If you slip and fall in a public place, or at someone’s house, you may be entitled to seek compensation. Unfortunately, slipping and falling has gotten a negative reputation in pop culture, cited as an example of frivolous litigation. However, slipping and falling can be both extremely dangerous to the person who falls and the clear fault of the person responsible for maintaining the premises.
That said, not every “slip and fall” case warrants a lawsuit. So how can you tell whether you should seek action or not?
Talking to a Lawyer
If you’ve slipped and fallen, and have sustained an injury, it may be in your best interest to talk to a lawyer no matter what. Most lawyers will be willing to give you a consultation for free, to evaluate the strengths and weaknesses of your case, as well as your odds of success. They may provide you with legal counsel, and advise you whether it’s worth your time, effort, and money to initiate a lawsuit. Listen to what they have to say before you make a decision.
Factors to Consider
That said, before you talk to a lawyer, you can think about the nature of your case. In a slip and fall lawsuit, you’ll typically seek compensation for damages; this includes any medical costs you’ve sustained, any lost wages you’ve had, and compensation for additional pain and suffering you’ve been through. In addition, remember that you’ll need to prove in a court of law that these injuries you’ve sustained were a direct result of someone else’s negligent action or inaction.
Consider these factors before you move forward:
- The nature of your injuries. First, consider the nature of your injuries. If you slipped and merely scraped your knee, you’re probably not going to walk away victorious in a lawsuit. If your fall resulted in broken bones, a neck or spinal injury, or something similarly serious, you should take the prospect of legal action seriously.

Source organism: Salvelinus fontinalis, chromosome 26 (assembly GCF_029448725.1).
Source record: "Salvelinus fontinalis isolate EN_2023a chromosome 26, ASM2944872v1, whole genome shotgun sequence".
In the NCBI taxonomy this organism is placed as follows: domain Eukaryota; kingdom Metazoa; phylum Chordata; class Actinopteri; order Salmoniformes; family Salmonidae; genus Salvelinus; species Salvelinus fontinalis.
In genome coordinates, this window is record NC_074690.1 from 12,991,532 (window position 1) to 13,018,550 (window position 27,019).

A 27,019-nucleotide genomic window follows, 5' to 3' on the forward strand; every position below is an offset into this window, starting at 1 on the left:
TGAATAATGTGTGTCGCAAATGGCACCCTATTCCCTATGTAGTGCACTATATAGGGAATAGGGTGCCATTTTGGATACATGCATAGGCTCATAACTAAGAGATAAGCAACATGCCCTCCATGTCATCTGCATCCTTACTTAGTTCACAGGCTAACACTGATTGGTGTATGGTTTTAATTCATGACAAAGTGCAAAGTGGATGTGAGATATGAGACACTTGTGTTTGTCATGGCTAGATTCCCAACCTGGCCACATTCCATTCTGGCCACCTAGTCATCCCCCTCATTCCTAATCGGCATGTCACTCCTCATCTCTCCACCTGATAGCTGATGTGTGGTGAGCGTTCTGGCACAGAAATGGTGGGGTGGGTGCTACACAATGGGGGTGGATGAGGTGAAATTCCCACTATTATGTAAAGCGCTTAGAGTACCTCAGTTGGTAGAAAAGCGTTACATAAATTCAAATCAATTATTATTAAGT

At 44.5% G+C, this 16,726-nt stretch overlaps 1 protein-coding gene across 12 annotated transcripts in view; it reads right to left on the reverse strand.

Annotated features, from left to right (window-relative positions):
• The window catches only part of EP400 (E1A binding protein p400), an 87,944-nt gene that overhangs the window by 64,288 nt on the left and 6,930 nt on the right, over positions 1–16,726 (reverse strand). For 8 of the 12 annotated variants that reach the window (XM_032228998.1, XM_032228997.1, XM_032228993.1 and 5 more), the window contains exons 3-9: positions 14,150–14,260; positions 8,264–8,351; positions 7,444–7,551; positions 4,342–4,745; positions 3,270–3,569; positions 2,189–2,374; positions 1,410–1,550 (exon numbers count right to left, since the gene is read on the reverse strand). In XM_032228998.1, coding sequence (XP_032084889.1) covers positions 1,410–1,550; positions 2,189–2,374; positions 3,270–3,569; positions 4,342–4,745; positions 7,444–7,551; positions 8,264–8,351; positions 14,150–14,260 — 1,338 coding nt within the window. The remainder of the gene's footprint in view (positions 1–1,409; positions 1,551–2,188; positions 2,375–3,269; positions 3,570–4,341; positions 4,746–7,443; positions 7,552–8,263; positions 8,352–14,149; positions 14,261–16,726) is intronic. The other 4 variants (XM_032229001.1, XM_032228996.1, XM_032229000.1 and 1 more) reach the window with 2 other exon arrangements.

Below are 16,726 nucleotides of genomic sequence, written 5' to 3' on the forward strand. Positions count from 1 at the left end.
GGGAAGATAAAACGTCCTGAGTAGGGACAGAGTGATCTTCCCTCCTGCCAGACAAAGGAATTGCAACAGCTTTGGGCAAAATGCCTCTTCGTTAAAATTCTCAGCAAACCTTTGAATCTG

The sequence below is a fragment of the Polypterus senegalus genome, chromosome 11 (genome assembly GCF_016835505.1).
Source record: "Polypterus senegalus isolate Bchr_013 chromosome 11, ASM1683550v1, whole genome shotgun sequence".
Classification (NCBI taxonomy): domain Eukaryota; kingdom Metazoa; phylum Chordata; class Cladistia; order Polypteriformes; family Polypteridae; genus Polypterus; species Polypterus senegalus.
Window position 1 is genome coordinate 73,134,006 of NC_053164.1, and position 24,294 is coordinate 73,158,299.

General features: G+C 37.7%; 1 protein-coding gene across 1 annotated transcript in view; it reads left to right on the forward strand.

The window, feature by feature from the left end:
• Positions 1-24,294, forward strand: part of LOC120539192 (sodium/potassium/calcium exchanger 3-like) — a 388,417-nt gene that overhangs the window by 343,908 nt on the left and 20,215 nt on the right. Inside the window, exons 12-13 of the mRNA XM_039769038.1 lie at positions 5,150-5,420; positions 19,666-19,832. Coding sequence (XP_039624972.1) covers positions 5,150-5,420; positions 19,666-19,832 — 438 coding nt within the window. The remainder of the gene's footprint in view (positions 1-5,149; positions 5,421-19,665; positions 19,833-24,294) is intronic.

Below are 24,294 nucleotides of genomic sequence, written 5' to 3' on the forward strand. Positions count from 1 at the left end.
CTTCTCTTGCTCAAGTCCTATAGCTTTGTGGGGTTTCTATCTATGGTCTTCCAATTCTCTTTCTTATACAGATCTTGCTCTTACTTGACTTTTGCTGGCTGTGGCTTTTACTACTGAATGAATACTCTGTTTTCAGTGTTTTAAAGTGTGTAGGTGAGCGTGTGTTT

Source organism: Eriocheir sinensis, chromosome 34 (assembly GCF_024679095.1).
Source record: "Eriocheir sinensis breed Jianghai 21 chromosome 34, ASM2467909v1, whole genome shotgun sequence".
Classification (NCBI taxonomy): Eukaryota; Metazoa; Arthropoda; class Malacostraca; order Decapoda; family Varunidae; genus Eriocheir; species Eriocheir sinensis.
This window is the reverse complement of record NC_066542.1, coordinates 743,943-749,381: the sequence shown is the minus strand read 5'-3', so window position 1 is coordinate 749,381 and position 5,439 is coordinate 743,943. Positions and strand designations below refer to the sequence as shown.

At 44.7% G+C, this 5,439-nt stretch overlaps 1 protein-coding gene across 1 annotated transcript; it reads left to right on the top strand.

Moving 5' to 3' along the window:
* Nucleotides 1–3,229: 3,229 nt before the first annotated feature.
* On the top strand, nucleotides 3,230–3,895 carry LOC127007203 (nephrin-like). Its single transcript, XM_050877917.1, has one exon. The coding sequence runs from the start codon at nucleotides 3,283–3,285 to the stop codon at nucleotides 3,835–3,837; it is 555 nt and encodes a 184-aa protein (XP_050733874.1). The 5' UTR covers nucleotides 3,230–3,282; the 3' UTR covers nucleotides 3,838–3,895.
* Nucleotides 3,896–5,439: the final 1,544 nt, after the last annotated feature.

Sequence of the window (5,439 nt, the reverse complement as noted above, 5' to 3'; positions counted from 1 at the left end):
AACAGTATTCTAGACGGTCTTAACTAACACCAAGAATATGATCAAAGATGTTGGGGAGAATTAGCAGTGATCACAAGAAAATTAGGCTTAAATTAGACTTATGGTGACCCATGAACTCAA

- The extent of your injuries. You also need to think about the extent of your injuries. How much pain did you experience when you fell, and in the aftermath of your initial fall? How much have you currently paid in medical expenses? The more extreme your injuries are, and the more expensive they are, the more pressured you should feel to take legal action.
- Lost wages or opportunities. You also need to think about what you’ve lost as a result of your injuries. Most people who fall aren’t injured so much that they’re forced to miss work, but if you are, legal action may become a must. If you’re missing work, you’re losing money, and your future career prospects may be harmed in the process. You deserve to be compensated for these losses, especially if the blame falls squarely on someone else’s shoulders.
- The responsibility of the premises owner. In order to prove that someone has been negligent, you have to first prove that they have some kind of duty, or responsibility. You then have to prove that they breached that responsibility in a way that led to your injury. This can be difficult to establish. For example, if a store owner left a spilled liquid on the floor with no hazard sign, it may be clear that they were negligent. However, if you tripped over your own feet onto a hard floor, you may not be able to imply that the shopkeeper was responsible for your injuries.
- Your relationship to the premises owner. Depending on the circumstances, you may need to consider your current relationship to the premises owner. For example, if you fall in someone else’s home because it’s in a state of disrepair, but you’re also friends with that person, you may simply forgive them the error for the sake of maintaining your relationship.
- Evidence you’ve collected. You’ll need evidence to prove your claim, so think about what evidence you currently have and what evidence you might be able to obtain. For example, is there security footage of the incident? Do you have any eyewitnesses that saw what happened? Your lawyer may be able to help you brainstorm and/or collect new pieces of information, so don’t write off the possibility completely based on this factor alone.
- Your willingness to go to court. Some cases are decided quickly, but in some cases, court battles are long, complicated, and expensive. Even if you win, you may not want to deal with that extra stress. Think about your willingness to go through this process before you follow through with your efforts.
If you’ve slipped and fallen, don’t be so quick to rule out the possibility of a lawsuit. If you have evidence that your injuries were a direct result of someone else’s negligent actions, and if you suffered measurable damages, it may be in your best interest to seek legal action. Again, if you feel like you might have a case, the best thing for you to do is talk to a lawyer and get their advice.
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